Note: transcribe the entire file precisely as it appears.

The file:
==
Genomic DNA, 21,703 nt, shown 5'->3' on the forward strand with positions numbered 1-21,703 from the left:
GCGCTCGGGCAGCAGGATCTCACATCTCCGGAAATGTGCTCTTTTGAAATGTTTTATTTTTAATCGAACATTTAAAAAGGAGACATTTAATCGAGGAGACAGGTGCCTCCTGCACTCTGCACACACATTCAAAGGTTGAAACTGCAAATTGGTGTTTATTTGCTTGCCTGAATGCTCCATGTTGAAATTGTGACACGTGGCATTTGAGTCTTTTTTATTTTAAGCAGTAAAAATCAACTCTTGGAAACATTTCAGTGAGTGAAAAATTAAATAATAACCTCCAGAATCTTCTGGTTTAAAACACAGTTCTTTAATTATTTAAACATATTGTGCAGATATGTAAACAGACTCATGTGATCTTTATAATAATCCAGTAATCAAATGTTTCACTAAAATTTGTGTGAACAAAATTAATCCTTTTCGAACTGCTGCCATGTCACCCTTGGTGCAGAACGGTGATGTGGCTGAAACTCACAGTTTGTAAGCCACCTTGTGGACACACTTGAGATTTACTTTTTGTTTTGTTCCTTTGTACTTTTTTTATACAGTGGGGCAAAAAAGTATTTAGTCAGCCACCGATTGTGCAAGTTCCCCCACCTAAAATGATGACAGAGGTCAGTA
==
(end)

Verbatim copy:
Genomic DNA, 21,703 nt, shown 5'->3' on the forward strand with positions numbered 1-21,703 from the left:
GCGCTCGGGCAGCAGGATCTCACATCTCCGGAAATGTGCTCTTTTGAAATGTTTTATTTTTAATCGAACATTTAAAAAGGAGACATTTAATCGAGGAGACAGGTGCCTCCTGCACTCTGCACACACATTCAAAGGTTGAAACTGCAAATTGGTGTTTATTTGCTTGCCTGAATGCTCCATGTTGAAATTGTGACACGTGGCATTTGAGTCTTTTTTATTTTAAGCAGTAAAAATCAACTCTTGGAAACATTTCAGTGAGTGAAAAATTAAATAATAACCTCCAGAATCTTCTGGTTTAAAACACAGTTCTTTAATTATTTAAACATATTGTGCAGATATGTAAACAGACTCATGTGATCTTTATAATAATCCAGTAATCAAATGTTTCACTAAAATTTGTGTGAACAAAATTAATCCTTTTCGAACTGCTGCCATGTCACCCTTGGTGCAGAACGGTGATGTGGCTGAAACTCACAGTTTGTAAGCCACCTTGTGGACACACTTGAGATTTACTTTTTGTTTTGTTCCTTTGTACTTTTTTTATACAGTGGGGCAAAAAAGTATTTAGTCAGCCACCGATTGTGCAAGTTCCCCCACCTAAAATGATGACAGAGGTCAGTA